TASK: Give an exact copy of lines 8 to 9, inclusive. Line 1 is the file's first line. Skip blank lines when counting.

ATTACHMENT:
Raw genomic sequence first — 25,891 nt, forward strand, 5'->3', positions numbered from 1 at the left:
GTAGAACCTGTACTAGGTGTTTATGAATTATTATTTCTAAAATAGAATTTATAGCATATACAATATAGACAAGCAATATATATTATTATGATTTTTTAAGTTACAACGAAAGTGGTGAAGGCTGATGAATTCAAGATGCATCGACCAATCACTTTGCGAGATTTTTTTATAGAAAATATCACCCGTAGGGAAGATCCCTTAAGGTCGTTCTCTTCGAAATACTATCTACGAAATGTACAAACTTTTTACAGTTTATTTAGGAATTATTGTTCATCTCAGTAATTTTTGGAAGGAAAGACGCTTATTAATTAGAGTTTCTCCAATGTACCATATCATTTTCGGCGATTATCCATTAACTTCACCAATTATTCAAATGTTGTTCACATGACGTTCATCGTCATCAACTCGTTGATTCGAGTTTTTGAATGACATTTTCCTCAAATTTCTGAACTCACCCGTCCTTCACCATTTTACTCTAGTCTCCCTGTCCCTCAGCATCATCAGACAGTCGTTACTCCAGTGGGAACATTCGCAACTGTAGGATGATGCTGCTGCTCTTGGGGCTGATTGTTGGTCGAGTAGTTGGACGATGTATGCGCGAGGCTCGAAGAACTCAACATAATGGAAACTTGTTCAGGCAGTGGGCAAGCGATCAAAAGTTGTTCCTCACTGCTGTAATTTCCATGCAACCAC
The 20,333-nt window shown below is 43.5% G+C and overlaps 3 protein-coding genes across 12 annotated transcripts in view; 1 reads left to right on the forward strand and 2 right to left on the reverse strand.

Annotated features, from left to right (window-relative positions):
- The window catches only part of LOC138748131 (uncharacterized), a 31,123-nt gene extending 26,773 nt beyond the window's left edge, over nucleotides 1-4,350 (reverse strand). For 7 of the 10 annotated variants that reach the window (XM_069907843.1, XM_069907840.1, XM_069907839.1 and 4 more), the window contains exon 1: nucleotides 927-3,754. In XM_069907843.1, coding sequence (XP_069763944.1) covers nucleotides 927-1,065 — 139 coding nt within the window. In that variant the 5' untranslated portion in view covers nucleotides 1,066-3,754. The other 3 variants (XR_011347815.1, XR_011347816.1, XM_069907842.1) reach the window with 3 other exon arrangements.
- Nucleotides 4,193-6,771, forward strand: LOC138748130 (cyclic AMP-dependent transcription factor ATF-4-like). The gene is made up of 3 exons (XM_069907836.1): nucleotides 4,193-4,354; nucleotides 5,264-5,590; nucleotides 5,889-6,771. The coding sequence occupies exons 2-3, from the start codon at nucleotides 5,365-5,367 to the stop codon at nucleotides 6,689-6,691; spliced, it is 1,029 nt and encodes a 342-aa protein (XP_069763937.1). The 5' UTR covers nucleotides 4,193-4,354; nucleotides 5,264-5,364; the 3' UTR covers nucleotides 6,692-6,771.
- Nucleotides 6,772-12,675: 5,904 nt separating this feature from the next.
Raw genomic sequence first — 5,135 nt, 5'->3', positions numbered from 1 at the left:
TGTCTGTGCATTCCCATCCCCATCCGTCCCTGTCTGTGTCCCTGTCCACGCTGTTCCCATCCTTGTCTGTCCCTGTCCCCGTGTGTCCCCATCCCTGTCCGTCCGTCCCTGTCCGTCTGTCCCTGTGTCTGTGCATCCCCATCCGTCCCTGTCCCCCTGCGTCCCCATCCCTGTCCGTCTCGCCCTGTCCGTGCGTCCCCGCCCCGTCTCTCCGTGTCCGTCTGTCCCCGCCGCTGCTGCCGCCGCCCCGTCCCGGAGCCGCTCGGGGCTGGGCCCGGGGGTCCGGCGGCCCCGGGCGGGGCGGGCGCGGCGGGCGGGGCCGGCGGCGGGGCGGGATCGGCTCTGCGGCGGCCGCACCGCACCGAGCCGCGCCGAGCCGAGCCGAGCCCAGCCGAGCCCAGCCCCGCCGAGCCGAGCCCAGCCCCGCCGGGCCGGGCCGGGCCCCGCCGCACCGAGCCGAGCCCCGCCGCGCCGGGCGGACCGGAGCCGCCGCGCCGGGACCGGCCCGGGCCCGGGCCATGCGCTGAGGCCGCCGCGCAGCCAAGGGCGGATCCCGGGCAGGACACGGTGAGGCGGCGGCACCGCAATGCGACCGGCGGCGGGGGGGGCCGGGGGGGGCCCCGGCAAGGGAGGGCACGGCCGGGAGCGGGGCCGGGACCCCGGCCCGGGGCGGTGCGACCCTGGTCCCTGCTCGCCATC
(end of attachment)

Raw genomic sequence first — 5,135 nt, 5'->3', positions numbered from 1 at the left:
TGTCTGTGCATTCCCATCCCCATCCGTCCCTGTCTGTGTCCCTGTCCACGCTGTTCCCATCCTTGTCTGTCCCTGTCCCCGTGTGTCCCCATCCCTGTCCGTCCGTCCCTGTCCGTCTGTCCCTGTGTCTGTGCATCCCCATCCGTCCCTGTCCCCCTGCGTCCCCATCCCTGTCCGTCTCGCCCTGTCCGTGCGTCCCCGCCCCGTCTCTCCGTGTCCGTCTGTCCCCGCCGCTGCTGCCGCCGCCCCGTCCCGGAGCCGCTCGGGGCTGGGCCCGGGGGTCCGGCGGCCCCGGGCGGGGCGGGCGCGGCGGGCGGGGCCGGCGGCGGGGCGGGATCGGCTCTGCGGCGGCCGCACCGCACCGAGCCGCGCCGAGCCGAGCCGAGCCCAGCCGAGCCCAGCCCCGCCGAGCCGAGCCCAGCCCCGCCGGGCCGGGCCGGGCCCCGCCGCACCGAGCCGAGCCCCGCCGCGCCGGGCGGACCGGAGCCGCCGCGCCGGGACCGGCCCGGGCCCGGGCCATGCGCTGAGGCCGCCGCGCAGCCAAGGGCGGATCCCGGGCAGGACACGGTGAGGCGGCGGCACCGCAATGCGACCGGCGGCGGGGGGGGCCGGGGGGGGCCCCGGCAAGGGAGGGCACGGCCGGGAGCGGGGCCGGGACCCCGGCCCGGGGCGGTGCGACCCTGGTCCCTGCTCGCCATC